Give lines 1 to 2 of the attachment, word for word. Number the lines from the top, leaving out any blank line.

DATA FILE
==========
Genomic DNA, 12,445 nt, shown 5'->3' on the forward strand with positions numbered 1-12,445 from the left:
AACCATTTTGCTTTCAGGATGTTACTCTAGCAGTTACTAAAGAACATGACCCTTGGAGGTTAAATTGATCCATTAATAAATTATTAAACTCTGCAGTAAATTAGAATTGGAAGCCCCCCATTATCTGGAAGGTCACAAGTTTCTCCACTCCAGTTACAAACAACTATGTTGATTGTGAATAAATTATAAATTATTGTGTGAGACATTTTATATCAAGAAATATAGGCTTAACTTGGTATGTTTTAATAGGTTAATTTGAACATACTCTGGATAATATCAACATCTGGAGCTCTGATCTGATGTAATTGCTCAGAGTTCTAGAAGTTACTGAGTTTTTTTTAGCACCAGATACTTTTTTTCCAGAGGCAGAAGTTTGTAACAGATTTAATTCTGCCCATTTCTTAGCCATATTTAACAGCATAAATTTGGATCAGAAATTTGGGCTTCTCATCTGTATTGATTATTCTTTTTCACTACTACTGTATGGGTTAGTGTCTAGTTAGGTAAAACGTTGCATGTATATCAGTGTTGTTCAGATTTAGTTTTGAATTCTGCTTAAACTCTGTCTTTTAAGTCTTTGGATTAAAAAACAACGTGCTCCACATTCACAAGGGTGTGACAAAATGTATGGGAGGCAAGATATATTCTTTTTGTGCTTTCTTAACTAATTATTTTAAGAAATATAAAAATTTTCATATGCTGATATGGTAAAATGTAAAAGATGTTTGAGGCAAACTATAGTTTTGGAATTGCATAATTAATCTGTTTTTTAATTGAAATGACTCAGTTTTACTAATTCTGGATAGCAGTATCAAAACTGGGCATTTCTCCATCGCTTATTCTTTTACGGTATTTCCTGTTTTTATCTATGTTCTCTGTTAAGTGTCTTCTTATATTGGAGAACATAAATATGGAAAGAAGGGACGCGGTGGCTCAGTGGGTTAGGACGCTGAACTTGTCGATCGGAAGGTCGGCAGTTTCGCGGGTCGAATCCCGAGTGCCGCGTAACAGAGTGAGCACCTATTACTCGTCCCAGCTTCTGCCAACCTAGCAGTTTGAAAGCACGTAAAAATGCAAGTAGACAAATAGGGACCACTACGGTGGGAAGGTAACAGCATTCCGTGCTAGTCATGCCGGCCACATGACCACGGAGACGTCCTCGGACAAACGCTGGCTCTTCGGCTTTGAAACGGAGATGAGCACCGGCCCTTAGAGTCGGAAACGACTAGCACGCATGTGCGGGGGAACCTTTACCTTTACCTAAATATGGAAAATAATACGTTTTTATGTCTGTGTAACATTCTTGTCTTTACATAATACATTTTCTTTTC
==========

Genomic DNA, 12,445 nt, shown 5'->3' on the forward strand with positions numbered 1-12,445 from the left:
AACCATTTTGCTTTCAGGATGTTACTCTAGCAGTTACTAAAGAACATGACCCTTGGAGGTTAAATTGATCCATTAATAAATTATTAAACTCTGCAGTAAATTAGAATTGGAAGCCCCCCATTATCTGGAAGGTCACAAGTTTCTCCACTCCAGTTACAAACAACTATGTTGATTGTGAATAAATTATAAATTATTGTGTGAGACATTTTATATCAAGAAATATAGGCTTAACTTGGTATGTTTTAATAGGTTAATTTGAACATACTCTGGATAATATCAACATCTGGAGCTCTGATCTGATGTAATTGCTCAGAGTTCTAGAAGTTACTGAGTTTTTTTTAGCACCAGATACTTTTTTTCCAGAGGCAGAAGTTTGTAACAGATTTAATTCTGCCCATTTCTTAGCCATATTTAACAGCATAAATTTGGATCAGAAATTTGGGCTTCTCATCTGTATTGATTATTCTTTTTCACTACTACTGTATGGGTTAGTGTCTAGTTAGGTAAAACGTTGCATGTATATCAGTGTTGTTCAGATTTAGTTTTGAATTCTGCTTAAACTCTGTCTTTTAAGTCTTTGGATTAAAAAACAACGTGCTCCACATTCACAAGGGTGTGACAAAATGTATGGGAGGCAAGATATATTCTTTTTGTGCTTTCTTAACTAATTATTTTAAGAAATATAAAAATTTTCATATGCTGATATGGTAAAATGTAAAAGATGTTTGAGGCAAACTATAGTTTTGGAATTGCATAATTAATCTGTTTTTTAATTGAAATGACTCAGTTTTACTAATTCTGGATAGCAGTATCAAAACTGGGCATTTCTCCATCGCTTATTCTTTTACGGTATTTCCTGTTTTTATCTATGTTCTCTGTTAAGTGTCTTCTTATATTGGAGAACATAAATATGGAAAGAAGGGACGCGGTGGCTCAGTGGGTTAGGACGCTGAACTTGTCGATCGGAAGGTCGGCAGTTTCGCGGGTCGAATCCCGAGTGCCGCGTAACAGAGTGAGCACCTATTACTCGTCCCAGCTTCTGCCAACCTAGCAGTTTGAAAGCACGTAAAAATGCAAGTAGACAAATAGGGACCACTACGGTGGGAAGGTAACAGCATTCCGTGCTAGTCATGCCGGCCACATGACCACGGAGACGTCCTCGGACAAACGCTGGCTCTTCGGCTTTGAAACGGAGATGAGCACCGGCCCTTAGAGTCGGAAACGACTAGCACGCATGTGCGGGGGAACCTTTACCTTTACCTAAATATGGAAAATAATACGTTTTTATGTCTGTGTAACATTCTTGTCTTTACATAATACATTTTCTTTTC